Bako, John Chukwudi
The number of people infected with the novel coronavirus has surpassed 115,000, with the death toll reaching more than 4,200, as countries around the world continue to grapple with the challenges of containing the pandemic. In Europe, cases have now been confirmed in every member nation of the European Union. Italy remains on total lockdown as its healthcare system struggles to cope.
Meanwhile, at the period when Italian government suspended all direct flights to and from China as a result of the outbreak of Coronavirus (COVID-19) in early January 2020, Italy was said to have had only two cases of the virus. Consequently, less than two months after the suspension of direct flights to and from China, Italy is having ironically more than 2,030 cases as of March 3.
On Tuesday 11th March 2020, Italy saw the biggest rise in coronavirus deaths since the outbreak started. At least 168 people died in the past 24 hours, said Angelo Borrelli, head of Italy’s Civil Protection Agency, on Tuesday. That brings the national total to 10,149 cases and 631 deaths.
The cause of COVID-19 Surge in Italy
Italy has no border control with most European countries since the country is a signatory of the Schengen Agreement. Unilateral suspension of flights to and from China analysts said caused serious troubles and anxieties for thousands of Italian and Chinese passengers who were forced to return home.
Italy did not introduce the culture of wearing face masks as those who have common cold or sick failed to wear face masks. People in Italy were reported to view those who wear face masks as those with cancer or having other serious health issues. In sharp contrast with what is obtainable in China or any of the Asian societies where the culture of wearing face masks is view as a non-issue and highly seen as normal.
Research also revealed that many Italians who are infected are people who have never been to China or had contact with someone from China. This is a clear indication and a pointer to the fact that COVID-19 must have been spreading within northern Italy several weeks before it was eventually detected.
The wide spread of the virus in Italy has created “a feeling of uncertainty and fear, BBC reports. “In Bologna, people are struggling to come to terms with their strange new reality”.
The question then is, what is the government doing to contain the spread of COVID-19 in Italy as the rate of spread calls for pragmatic action from Italian politicians to initiate immediate measures to curb COVID-19’s wide spread in the country, across Europe and beyond to avert worse situation.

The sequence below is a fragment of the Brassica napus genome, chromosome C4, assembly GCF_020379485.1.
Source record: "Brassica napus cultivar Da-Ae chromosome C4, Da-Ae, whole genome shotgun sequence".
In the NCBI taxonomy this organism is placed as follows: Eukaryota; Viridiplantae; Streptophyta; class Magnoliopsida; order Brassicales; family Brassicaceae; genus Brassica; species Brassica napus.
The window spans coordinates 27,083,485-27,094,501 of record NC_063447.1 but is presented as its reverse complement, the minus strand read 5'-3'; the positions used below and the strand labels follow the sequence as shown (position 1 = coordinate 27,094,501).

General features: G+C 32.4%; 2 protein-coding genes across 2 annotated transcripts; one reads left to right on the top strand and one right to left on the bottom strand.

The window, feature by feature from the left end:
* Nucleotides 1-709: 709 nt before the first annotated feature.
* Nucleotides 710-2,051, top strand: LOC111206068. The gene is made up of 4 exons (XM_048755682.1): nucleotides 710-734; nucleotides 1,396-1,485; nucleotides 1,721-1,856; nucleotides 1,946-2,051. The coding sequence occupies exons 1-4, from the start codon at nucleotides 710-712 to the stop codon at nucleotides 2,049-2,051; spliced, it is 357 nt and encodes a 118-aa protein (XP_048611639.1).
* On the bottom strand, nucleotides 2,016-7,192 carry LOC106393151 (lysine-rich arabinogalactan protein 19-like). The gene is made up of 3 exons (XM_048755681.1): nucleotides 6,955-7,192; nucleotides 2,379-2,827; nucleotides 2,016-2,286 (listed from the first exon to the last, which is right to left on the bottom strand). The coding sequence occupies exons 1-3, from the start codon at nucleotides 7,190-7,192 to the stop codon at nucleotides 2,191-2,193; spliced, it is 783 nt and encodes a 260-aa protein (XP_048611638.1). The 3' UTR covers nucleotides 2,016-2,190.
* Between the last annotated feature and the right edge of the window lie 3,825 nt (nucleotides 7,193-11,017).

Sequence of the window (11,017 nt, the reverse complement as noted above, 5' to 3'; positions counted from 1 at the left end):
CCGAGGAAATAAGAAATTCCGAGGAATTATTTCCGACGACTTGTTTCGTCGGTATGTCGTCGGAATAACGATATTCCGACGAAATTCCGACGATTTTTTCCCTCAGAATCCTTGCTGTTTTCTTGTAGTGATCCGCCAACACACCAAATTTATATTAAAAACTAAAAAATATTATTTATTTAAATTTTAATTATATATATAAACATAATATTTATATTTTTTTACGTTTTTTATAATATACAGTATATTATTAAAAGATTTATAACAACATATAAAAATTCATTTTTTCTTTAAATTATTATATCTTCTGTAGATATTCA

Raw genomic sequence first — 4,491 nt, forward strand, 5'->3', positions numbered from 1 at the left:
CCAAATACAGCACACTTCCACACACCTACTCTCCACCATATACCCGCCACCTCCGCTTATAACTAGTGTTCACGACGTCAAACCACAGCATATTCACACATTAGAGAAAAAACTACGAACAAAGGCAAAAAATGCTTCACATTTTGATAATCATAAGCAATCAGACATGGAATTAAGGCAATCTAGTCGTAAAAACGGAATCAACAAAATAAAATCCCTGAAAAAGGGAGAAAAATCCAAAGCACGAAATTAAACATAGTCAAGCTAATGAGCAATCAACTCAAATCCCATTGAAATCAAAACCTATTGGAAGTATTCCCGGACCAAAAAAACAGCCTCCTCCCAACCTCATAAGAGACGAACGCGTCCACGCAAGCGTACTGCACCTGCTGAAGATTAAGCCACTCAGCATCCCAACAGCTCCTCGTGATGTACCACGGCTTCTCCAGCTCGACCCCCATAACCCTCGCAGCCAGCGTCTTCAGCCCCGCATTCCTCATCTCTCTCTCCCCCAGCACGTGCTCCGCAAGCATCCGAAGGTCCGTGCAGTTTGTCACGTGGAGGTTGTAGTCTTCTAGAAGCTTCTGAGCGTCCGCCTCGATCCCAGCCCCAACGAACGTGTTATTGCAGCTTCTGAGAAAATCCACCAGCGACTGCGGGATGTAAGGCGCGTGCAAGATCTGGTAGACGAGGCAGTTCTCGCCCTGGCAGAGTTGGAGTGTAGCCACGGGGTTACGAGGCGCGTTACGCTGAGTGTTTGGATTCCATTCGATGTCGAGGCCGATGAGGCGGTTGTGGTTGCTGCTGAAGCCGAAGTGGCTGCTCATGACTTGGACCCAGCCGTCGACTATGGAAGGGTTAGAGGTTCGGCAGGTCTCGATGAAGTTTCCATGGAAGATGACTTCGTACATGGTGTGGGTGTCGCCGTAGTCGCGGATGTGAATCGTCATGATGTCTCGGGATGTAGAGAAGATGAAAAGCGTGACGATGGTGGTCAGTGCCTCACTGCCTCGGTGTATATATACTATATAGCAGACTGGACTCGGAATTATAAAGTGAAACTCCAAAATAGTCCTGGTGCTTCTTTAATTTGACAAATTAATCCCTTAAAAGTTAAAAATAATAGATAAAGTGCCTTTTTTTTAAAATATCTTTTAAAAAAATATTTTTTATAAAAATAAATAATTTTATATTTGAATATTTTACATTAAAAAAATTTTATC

Measures Taken to Contain COVID-19 Spread
The entire country of Italy with some 60 million people was put under lockdown (placed under quarantine) on Monday as the government stepped up efforts to tackle the coronavirus outbreak that has killed 631 people and affected more than 10,000, extending drastic measures and restrictions that had previously only been in place in the north. This situation has its own implication – it has created confusion, fear and panic.
Italy’s lockdown means residents’ movements are restricted; military police, health officials, and other authorities are conducting checks at train stations, highways, and city roads to make sure people are not traveling without permission. Schools are shut, public spaces like cinemas are closed, and typically bustling places like town squares are instead empty as people stay home.
Globally, more than 4,000 people have died from the coronavirus and over 113,000 cases have been confirmed, according to the World Health Organization (WHO). About 64,000 people have recovered around the world.
In Africa, coronavirus is spreading but slowly with new cases in Togo, Cameroon, Nigeria, Democratic Republic of Congo and South Africa.
As of March 10, eleven countries in Africa have reported cases, although the number of cases remains remarkably small, despite the fact that China is Africa’s largest trading partner. All the index cases in Africa are travelers from Europe – non-Africans.
Somehow with weak public health systems, teeming cities, and inescapable poverty, assumption is that coronavirus would have spread like wildfire in Africa with no real agreement as why this has not happened in the continent since the outbreak.
Propositions include successful efforts by African states to control and monitor travelers from virus hot spots, the fact that Africa’s young population makes it less vulnerable to the virus.